An old-fashioned marquee sign hangs above the entrance to Osio Cinemas, its hand-placed letters broadcasting the six films currently being screened. While the selection changes weekly, the theater always carefully curates a selection of popular films, documentaries, and independent features. That eye for artistry even extends to the refreshments—besides classic popcorn scooped at the concession stand, the on-site Cafe Lumiere serves up slices of cheesecake, squares of brownies, and generally round cups of espresso, all of which may be brought into the theater.
"The Nick" showcases alternative, foreign, and art-house films in a theater steeped in the stylings of Hollywood. Beyond the elegant marquee lights, in a smoothly styled lobby, the walls are accented with stained-glass detailing comedy and tragedy masks. The retro chic movie house boasts two intimate and two large screens, which will soon play host to a bevy of upcoming shows. Current features include Academy Award nominees Black Swan, Another Year, The Illusionist, and Biutiful, the story of a crime boss who is diagnosed with a serious illness which forces him to reconcile his good intentions with his lawless lifestyle.
Its name may contain the word "museum," but The Tech Museum of Innovation prefers not to wallow in the past. Since its earliest days in 1978, it has exhibited the timeless principles of science while also celebrating the latest in technological achievement. In doing so, the institution inspires visitors to apply that same spirit of creative problem-solving to all aspects of life.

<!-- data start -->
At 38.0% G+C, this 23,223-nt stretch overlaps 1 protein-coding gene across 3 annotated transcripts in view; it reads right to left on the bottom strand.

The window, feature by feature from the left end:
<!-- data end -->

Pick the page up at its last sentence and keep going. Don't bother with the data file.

The silver screens at BlueLight Cinemas showcase second-run films every day in theaters with high-back chairs and DTS and Dolby surround sound. In the concession area, attendants provide a cornucopia of goods, including Dippin' Dots, Peet's Coffee, and Orville Redenbacher’s popcorn topped with real butter from actual tombs inside the food pyramid. The locally owned theater keeps in tune with the community by staging events throughout the year, offering theater rentals for parties, and allowing moviegoers to influence upcoming features by requesting a movie.
The dazzling, art-deco exterior of The State Theatre sends moviegoers back in time to Hollywood’s heyday. The elegant 1934 theater eschews the big-budget productions and 3D infomercials of today’s movie industry and instead screens classic films and indie features. On opening nights, The State Theatre often hosts Skype Q&A sessions with the directors and other filmmakers.
Johnny Cash, one of the world’s most beloved musical storytellers, gets a fitting salute in The Cash Tribute Show featuring James Garner, a heartfelt production that honors the life and the legend of the Man in Black. With a backup band that pegs the “boom-chicka-boom” sound of the Tennessee Three, lifelong Cash fanatic James Garner (not the guy from The Rockford Files) leads fans on a delightful travelogue through Johnny Cash’s travails. From Cash's youth as a scrappy foghorn to the day he found his melanoid wardrobe, The Cash Tribute Show intersperses anecdotes and personal accounts of Cash encounters between Garner's renditions of his hit songs. With lungs full of respect and big shoes to fill, Garner eschews the shtick of impersonation and the redolence of method actors by singing Cash’s classics with a true fan’s passion and reverence, making the hearts of the happy audience swell like a perfectly cooked Folsom Prison soufflé.